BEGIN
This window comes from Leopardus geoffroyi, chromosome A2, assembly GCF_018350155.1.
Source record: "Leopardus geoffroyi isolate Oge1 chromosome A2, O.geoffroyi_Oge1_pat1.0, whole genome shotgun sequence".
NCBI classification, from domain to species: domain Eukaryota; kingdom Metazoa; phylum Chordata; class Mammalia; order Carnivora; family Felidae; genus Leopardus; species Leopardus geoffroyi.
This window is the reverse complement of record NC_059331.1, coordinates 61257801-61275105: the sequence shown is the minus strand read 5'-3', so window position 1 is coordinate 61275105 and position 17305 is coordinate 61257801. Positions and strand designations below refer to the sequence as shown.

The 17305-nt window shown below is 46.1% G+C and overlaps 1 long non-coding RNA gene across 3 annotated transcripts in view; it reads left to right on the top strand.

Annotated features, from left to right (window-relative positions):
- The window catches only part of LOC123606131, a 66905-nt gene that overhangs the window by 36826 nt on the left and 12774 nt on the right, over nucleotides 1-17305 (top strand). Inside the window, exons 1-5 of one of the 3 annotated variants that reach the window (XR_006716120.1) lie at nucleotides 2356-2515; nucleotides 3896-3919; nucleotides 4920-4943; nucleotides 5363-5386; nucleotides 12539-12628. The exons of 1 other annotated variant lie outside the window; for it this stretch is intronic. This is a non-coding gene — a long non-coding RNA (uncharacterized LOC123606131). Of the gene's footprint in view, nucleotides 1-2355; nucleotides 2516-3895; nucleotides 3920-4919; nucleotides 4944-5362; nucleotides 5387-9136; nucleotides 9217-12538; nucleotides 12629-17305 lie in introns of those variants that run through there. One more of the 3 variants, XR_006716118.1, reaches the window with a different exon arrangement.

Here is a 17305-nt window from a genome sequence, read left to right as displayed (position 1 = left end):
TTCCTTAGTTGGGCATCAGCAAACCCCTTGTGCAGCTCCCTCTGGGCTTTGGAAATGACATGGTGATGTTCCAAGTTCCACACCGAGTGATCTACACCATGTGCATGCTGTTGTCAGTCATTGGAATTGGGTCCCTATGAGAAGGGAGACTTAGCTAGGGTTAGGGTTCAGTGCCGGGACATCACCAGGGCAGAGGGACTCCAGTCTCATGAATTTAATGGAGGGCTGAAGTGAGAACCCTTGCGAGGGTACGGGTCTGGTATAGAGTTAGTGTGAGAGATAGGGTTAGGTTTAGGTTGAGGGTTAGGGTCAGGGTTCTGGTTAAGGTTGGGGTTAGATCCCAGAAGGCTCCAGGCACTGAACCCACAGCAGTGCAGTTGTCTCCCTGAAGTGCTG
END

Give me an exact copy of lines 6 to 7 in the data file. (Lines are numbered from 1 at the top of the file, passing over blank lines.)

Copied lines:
Annotated features, from left to right (window-relative positions):
- The window catches only part of LOC123606131, a 66905-nt gene that overhangs the window by 36826 nt on the left and 12774 nt on the right, over nucleotides 1-17305 (top strand). Inside the window, exons 1-5 of one of the 3 annotated variants that reach the window (XR_006716120.1) lie at nucleotides 2356-2515; nucleotides 3896-3919; nucleotides 4920-4943; nucleotides 5363-5386; nucleotides 12539-12628. The exons of 1 other annotated variant lie outside the window; for it this stretch is intronic. This is a non-coding gene — a long non-coding RNA (uncharacterized LOC123606131). Of the gene's footprint in view, nucleotides 1-2355; nucleotides 2516-3895; nucleotides 3920-4919; nucleotides 4944-5362; nucleotides 5387-9136; nucleotides 9217-12538; nucleotides 12629-17305 lie in introns of those variants that run through there. One more of the 3 variants, XR_006716118.1, reaches the window with a different exon arrangement.